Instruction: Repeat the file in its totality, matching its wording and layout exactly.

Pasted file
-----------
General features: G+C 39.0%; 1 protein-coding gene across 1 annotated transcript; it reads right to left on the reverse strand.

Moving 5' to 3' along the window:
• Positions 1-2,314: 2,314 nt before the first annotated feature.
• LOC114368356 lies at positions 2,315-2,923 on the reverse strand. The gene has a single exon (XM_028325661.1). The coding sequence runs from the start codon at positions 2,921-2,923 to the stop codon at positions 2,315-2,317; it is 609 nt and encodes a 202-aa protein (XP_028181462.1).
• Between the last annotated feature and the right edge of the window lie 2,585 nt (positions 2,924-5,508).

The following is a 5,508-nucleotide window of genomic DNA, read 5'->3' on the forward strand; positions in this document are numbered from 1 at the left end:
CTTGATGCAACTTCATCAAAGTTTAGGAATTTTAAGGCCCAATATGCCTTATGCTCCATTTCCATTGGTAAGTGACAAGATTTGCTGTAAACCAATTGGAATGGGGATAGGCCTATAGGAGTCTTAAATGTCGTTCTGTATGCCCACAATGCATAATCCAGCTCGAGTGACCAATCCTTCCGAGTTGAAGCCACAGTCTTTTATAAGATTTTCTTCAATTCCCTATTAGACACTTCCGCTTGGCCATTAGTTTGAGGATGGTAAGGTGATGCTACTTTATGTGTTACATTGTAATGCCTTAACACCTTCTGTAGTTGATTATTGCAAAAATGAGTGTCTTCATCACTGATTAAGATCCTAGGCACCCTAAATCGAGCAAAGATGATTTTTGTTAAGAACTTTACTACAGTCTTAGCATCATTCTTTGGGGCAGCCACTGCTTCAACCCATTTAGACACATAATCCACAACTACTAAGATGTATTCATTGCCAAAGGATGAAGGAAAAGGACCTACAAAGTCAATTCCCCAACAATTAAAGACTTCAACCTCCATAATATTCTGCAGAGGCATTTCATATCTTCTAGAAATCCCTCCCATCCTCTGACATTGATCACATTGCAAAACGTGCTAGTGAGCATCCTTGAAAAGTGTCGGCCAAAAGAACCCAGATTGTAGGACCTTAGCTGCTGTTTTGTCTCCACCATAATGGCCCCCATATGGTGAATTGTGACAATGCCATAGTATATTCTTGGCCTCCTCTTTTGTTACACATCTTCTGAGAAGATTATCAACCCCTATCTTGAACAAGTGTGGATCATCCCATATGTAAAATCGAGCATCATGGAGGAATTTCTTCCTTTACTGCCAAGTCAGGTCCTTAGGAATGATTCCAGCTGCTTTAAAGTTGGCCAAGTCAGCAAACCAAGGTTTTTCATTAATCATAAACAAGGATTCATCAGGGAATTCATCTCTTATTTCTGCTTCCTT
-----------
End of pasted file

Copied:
General features: G+C 39.0%; 1 protein-coding gene across 1 annotated transcript; it reads right to left on the reverse strand.

Moving 5' to 3' along the window:
• Positions 1-2,314: 2,314 nt before the first annotated feature.
• LOC114368356 lies at positions 2,315-2,923 on the reverse strand. The gene has a single exon (XM_028325661.1). The coding sequence runs from the start codon at positions 2,921-2,923 to the stop codon at positions 2,315-2,317; it is 609 nt and encodes a 202-aa protein (XP_028181462.1).
• Between the last annotated feature and the right edge of the window lie 2,585 nt (positions 2,924-5,508).

The following is a 5,508-nucleotide window of genomic DNA, read 5'->3' on the forward strand; positions in this document are numbered from 1 at the left end:
CTTGATGCAACTTCATCAAAGTTTAGGAATTTTAAGGCCCAATATGCCTTATGCTCCATTTCCATTGGTAAGTGACAAGATTTGCTGTAAACCAATTGGAATGGGGATAGGCCTATAGGAGTCTTAAATGTCGTTCTGTATGCCCACAATGCATAATCCAGCTCGAGTGACCAATCCTTCCGAGTTGAAGCCACAGTCTTTTATAAGATTTTCTTCAATTCCCTATTAGACACTTCCGCTTGGCCATTAGTTTGAGGATGGTAAGGTGATGCTACTTTATGTGTTACATTGTAATGCCTTAACACCTTCTGTAGTTGATTATTGCAAAAATGAGTGTCTTCATCACTGATTAAGATCCTAGGCACCCTAAATCGAGCAAAGATGATTTTTGTTAAGAACTTTACTACAGTCTTAGCATCATTCTTTGGGGCAGCCACTGCTTCAACCCATTTAGACACATAATCCACAACTACTAAGATGTATTCATTGCCAAAGGATGAAGGAAAAGGACCTACAAAGTCAATTCCCCAACAATTAAAGACTTCAACCTCCATAATATTCTGCAGAGGCATTTCATATCTTCTAGAAATCCCTCCCATCCTCTGACATTGATCACATTGCAAAACGTGCTAGTGAGCATCCTTGAAAAGTGTCGGCCAAAAGAACCCAGATTGTAGGACCTTAGCTGCTGTTTTGTCTCCACCATAATGGCCCCCATATGGTGAATTGTGACAATGCCATAGTATATTCTTGGCCTCCTCTTTTGTTACACATCTTCTGAGAAGATTATCAACCCCTATCTTGAACAAGTGTGGATCATCCCATATGTAAAATCGAGCATCATGGAGGAATTTCTTCCTTTACTGCCAAGTCAGGTCCTTAGGAATGATTCCAGCTGCTTTAAAGTTGGCCAAGTCAGCAAACCAAGGTTTTTCATTAATCATAAACAAGGATTCATCAGGGAATTCATCTCTTATTTCTGCTTCCTT